If a faculty or staff member is experiencing symptoms or has a known exposure, the individual should follow these steps that have been provided by Texas Tech Human Resources and contact their primary care physician; visit the Texas Tech Physicians Family Medicine Faculty/Staff Clinic, located on the second floor of the Student Wellness Center, or visit a local clinic that is providing COVID-19 testing. Faculty or staff who receive a COVID-19 positive test result should notify their immediate supervisor and submit the online reporting form.

For additional guidance, faculty and staff can contact the TTUHSC Nurse-on-Demand at (806) 743-2911. Before returning to work, the faculty or staff member must complete the CDC-mandated self-isolation period.

Contact tracing

A student, faculty or staff member who has been exposed to the virus will be contacted by a trained contact tracer. It is important to be responsive to these communications, so if a health professional or university administrator contacts an individual by phone or email, the individual should make every effort to return the message as quickly as possible.

"Notifying individuals of exposure so they can begin self-isolation is critical in helping to stop the spread of the disease," Roe said.


If a student lives in university housing and is required to self-isolate due to possible COVID-19 exposure or a positive test result, the student may be asked to temporarily vacate their current housing location and return to their permanent residence or move to a different location to complete self-isolation until the student meets the CDC guidelines for return.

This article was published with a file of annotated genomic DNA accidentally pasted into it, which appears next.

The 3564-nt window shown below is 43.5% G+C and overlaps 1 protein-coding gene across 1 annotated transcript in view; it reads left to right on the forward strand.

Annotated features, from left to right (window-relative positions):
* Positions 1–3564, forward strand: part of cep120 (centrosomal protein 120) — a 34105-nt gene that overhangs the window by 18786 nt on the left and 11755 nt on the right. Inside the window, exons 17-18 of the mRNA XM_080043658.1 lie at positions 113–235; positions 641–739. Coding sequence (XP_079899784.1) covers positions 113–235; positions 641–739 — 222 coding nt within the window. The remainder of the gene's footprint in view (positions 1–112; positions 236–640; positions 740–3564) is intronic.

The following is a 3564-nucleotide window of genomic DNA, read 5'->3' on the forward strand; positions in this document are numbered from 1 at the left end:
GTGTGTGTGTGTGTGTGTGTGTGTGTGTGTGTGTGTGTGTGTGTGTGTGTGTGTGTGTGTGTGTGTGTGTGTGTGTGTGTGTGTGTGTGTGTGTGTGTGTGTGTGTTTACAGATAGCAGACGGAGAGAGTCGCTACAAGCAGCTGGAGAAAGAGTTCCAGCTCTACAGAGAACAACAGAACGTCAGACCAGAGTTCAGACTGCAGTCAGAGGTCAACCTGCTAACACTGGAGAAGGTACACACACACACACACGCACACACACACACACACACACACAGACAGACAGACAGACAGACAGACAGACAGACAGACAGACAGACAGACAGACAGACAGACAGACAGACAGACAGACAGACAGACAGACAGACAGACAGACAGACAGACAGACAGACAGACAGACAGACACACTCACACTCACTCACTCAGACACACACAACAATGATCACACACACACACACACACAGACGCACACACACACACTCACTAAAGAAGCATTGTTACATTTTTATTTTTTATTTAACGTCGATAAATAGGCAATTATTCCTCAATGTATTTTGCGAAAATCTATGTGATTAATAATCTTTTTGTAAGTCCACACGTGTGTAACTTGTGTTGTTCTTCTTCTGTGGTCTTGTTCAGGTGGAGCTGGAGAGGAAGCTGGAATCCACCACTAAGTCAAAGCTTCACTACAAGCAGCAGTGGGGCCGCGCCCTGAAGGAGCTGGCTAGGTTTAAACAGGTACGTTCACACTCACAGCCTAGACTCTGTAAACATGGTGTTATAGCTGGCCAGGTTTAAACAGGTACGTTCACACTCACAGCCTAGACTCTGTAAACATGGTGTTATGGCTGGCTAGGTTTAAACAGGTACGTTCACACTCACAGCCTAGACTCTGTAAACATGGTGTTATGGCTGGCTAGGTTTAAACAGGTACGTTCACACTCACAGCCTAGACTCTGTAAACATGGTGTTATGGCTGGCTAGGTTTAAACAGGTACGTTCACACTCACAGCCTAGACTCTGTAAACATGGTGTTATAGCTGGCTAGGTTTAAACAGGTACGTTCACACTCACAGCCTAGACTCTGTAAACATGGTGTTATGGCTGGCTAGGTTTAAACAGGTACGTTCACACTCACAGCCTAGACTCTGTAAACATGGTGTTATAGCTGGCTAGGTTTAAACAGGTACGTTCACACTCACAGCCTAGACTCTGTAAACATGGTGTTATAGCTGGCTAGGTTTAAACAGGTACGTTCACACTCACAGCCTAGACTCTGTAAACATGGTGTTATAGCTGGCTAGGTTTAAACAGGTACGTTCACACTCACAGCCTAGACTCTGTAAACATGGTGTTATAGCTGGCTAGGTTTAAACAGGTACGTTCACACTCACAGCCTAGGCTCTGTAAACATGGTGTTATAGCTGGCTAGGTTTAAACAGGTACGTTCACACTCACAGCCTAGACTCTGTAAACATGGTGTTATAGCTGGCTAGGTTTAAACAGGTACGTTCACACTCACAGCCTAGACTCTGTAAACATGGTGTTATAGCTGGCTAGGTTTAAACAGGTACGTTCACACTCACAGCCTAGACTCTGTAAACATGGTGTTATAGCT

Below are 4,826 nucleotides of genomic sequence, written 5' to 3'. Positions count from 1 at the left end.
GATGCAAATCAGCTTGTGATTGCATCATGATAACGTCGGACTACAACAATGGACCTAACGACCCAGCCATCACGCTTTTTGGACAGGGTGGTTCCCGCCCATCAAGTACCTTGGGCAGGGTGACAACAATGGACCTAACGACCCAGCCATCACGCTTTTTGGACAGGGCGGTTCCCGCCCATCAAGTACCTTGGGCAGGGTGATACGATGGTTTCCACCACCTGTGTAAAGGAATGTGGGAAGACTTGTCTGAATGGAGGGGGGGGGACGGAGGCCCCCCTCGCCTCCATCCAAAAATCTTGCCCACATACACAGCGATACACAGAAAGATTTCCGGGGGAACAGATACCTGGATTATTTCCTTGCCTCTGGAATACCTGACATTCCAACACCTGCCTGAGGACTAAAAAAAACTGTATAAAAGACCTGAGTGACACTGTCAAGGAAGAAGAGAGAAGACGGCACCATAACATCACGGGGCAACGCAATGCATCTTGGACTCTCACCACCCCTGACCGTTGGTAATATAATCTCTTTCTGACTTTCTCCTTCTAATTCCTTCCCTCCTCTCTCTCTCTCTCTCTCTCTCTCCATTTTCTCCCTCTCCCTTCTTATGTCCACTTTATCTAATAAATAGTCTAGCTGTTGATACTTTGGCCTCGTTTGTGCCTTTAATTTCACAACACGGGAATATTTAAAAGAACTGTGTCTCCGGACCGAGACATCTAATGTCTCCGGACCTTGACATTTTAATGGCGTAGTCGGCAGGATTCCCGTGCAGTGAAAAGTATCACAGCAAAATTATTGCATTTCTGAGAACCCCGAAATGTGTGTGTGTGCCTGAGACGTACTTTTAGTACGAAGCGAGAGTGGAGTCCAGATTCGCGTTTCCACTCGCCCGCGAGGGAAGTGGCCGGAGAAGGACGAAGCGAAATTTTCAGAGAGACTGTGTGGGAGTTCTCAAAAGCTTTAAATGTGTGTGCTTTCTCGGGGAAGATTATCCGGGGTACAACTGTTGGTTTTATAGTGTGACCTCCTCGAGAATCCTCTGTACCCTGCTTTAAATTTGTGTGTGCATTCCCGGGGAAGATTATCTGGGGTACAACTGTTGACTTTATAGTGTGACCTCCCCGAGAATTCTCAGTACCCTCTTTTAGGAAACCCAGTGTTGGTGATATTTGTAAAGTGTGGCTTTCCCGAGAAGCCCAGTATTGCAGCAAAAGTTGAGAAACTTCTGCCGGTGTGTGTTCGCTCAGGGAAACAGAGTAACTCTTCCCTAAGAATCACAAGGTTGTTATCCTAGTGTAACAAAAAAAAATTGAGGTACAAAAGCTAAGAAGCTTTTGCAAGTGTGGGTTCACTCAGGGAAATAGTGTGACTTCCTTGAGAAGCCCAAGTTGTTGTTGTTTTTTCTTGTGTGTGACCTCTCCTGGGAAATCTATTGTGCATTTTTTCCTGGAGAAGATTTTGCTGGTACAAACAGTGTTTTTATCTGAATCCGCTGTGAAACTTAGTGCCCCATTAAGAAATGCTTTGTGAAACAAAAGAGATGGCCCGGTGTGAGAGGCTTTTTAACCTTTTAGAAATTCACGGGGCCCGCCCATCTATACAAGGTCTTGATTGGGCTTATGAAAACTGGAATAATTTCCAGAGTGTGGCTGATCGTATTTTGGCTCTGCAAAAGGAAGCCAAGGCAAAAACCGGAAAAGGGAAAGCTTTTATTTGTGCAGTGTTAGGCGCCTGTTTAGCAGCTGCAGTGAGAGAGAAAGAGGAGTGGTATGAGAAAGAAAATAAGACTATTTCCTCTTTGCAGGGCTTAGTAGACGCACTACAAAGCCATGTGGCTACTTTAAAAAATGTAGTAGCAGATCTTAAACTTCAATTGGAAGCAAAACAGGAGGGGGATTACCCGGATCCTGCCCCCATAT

If such a student is unable to return home and a campus self-isolation unit is not available, the university will work to assist that student with temporary accommodations, including meal delivery and wellness checks, so the self-isolation period can be fulfilled.

Mental health

The university is committed to providing for the mental and physical health of its community during this stressful and unpredictable time.

The Student Counseling Center is available from 8 a.m. to 5 p.m. Monday through Friday by calling (806) 742-367, and the Risk Intervention & Safety Education (RISE) office maintains a 24/7 crisis hotline at (806) 742-5555, through which students can be connected to a trained counselor.

Protect yourself

To reduce the odds of COVID-19 exposure on campus, face masks or appropriate face coverings are mandatory in campus buildings by all students, faculty and staff. Face coverings also are required in public outdoor spaces where physical distancing cannot be achieved.


Other recommendations intended to reduce COVID-19 transmission include:
• Maintain a 6-foot physical distance from others when possible. If you can't maintain a 6-foot physical distance, be sure to wear your mask or appropriate face covering.
• Wash hands frequently with soap and water for at least 20 seconds. If soap and water are not available, use an alcohol-based sanitizer. Additional hand sanitizer dispensers have been placed throughout campus, including the residence halls and dining facilities.
• Use the Red Raider Wellness stations deployed in all academic buildings. These stations feature hand sanitizer, sanitizing wipes and a limited supply of disposable masks. The sanitizing wipes can be used to wipe down personal seating areas in classrooms and common areas.
• Use paper towels, available in all restrooms, to open doors.
• Use telephone and video conferencing instead of face-to-face study sessions or group meetings.
• Refrain from shaking hands.

Campus facilities will be disinfected frequently, but students, faculty and staff can take steps to protect themselves by cleaning and disinfecting their own frequently touched objects and surfaces, including cell phones, laptops and iPads, with approved wipes and cleaning solutions.